Arusha — EAST African countries have vowed to cement their joint cooperation on security to counter terrorism incidences, including the invasion of the notorious Al-Shaabab insurgents in the region.
That was among the resolutions contained in the communiqué signed by Presidents Jakaya Kikwete of Tanzania, Uhuru Kenyatta of Kenya and Uganda's Yoweri Museveni, together with representatives of presidents Paul Kagame and Pierre Nkurunzinza of Rwanda and Burundi, respectively.
"As heads of state, we have the responsibility to safeguard the freedom, security and fundamental rights of the citizens of East Africa.
We, therefore, treat issues of peace and security within our region and immediate neighbours as matters of strict urgency," summed President Kenyatta, who is the current Chairman of the EAC Summit during their just concluded 12th Extra-Ordinary Summit Meeting in Arusha.
According to Mr Kenyatta, people of East Africa deserve the right to be anywhere and do everything within their countries without fearing any attack from anybody within or outside the region.
The issue of regional security was also included in the resolutions from the preceding Council of Ministers Meeting as tabled by their Chairperson, Ms Phyllis Kandie, who is also the Kenyan Cabinet Secretary for East African Affairs, Commerce and Tourism, who touted the renewed enforcement of the regional Anti-terrorism strategies.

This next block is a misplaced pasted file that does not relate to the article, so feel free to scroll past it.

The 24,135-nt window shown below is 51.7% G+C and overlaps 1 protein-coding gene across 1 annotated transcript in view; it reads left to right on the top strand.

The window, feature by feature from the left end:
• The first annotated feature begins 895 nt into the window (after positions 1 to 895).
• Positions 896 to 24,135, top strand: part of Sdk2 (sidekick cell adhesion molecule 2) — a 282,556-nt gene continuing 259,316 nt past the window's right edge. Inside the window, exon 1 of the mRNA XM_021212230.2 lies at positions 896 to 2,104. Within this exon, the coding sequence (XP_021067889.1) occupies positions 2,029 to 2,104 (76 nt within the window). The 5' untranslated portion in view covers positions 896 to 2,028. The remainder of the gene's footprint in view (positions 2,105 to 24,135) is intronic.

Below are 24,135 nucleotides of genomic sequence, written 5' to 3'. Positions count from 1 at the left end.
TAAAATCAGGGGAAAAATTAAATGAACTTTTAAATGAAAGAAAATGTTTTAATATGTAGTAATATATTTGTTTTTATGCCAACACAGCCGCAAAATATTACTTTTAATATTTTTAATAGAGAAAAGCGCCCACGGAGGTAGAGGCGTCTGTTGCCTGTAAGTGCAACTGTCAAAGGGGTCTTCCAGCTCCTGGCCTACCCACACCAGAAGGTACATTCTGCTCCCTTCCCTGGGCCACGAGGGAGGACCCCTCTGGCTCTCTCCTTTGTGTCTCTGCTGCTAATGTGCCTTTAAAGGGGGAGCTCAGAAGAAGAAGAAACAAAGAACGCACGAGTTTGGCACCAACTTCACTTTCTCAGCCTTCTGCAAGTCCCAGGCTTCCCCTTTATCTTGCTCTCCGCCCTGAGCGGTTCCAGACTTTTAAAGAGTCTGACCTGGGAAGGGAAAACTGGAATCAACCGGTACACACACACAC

She cited recent cases of terror attacks in Nairobi and Mombasa cities of Kenya, as well as a series of other trepidations being experienced elsewhere in the region as being indicators that some outside forces were threatening peace in the region.
It was again due to security concerns that the Summit's decision on South Sudan's application to join EAC, had to be postponed to October 2014 following Juba's request that the matter be delayed, as the country is currently facing political and social unrest.